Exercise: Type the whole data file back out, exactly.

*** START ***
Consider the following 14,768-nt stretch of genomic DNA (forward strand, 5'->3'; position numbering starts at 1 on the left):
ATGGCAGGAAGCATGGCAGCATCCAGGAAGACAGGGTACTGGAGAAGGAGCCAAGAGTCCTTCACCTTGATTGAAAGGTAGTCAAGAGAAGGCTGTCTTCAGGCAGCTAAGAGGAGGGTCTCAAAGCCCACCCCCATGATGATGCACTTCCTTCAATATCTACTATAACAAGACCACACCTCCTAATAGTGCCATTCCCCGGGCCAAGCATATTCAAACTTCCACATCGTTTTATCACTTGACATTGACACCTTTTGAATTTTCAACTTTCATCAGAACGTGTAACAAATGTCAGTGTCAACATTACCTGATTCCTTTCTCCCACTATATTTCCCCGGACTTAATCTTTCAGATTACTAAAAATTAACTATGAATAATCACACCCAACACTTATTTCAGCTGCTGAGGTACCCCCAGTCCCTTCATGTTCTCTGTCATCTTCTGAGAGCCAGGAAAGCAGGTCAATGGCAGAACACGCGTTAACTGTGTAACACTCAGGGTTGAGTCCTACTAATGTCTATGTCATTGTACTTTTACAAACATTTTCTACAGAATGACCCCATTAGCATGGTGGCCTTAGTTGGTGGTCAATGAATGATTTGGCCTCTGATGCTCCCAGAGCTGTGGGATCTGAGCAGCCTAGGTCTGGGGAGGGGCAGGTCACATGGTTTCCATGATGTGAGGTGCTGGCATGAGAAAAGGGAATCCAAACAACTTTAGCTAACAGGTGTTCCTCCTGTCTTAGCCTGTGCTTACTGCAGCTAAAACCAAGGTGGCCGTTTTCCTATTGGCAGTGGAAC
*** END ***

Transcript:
Consider the following 14,768-nt stretch of genomic DNA (forward strand, 5'->3'; position numbering starts at 1 on the left):
ATGGCAGGAAGCATGGCAGCATCCAGGAAGACAGGGTACTGGAGAAGGAGCCAAGAGTCCTTCACCTTGATTGAAAGGTAGTCAAGAGAAGGCTGTCTTCAGGCAGCTAAGAGGAGGGTCTCAAAGCCCACCCCCATGATGATGCACTTCCTTCAATATCTACTATAACAAGACCACACCTCCTAATAGTGCCATTCCCCGGGCCAAGCATATTCAAACTTCCACATCGTTTTATCACTTGACATTGACACCTTTTGAATTTTCAACTTTCATCAGAACGTGTAACAAATGTCAGTGTCAACATTACCTGATTCCTTTCTCCCACTATATTTCCCCGGACTTAATCTTTCAGATTACTAAAAATTAACTATGAATAATCACACCCAACACTTATTTCAGCTGCTGAGGTACCCCCAGTCCCTTCATGTTCTCTGTCATCTTCTGAGAGCCAGGAAAGCAGGTCAATGGCAGAACACGCGTTAACTGTGTAACACTCAGGGTTGAGTCCTACTAATGTCTATGTCATTGTACTTTTACAAACATTTTCTACAGAATGACCCCATTAGCATGGTGGCCTTAGTTGGTGGTCAATGAATGATTTGGCCTCTGATGCTCCCAGAGCTGTGGGATCTGAGCAGCCTAGGTCTGGGGAGGGGCAGGTCACATGGTTTCCATGATGTGAGGTGCTGGCATGAGAAAAGGGAATCCAAACAACTTTAGCTAACAGGTGTTCCTCCTGTCTTAGCCTGTGCTTACTGCAGCTAAAACCAAGGTGGCCGTTTTCCTATTGGCAGTGGAAC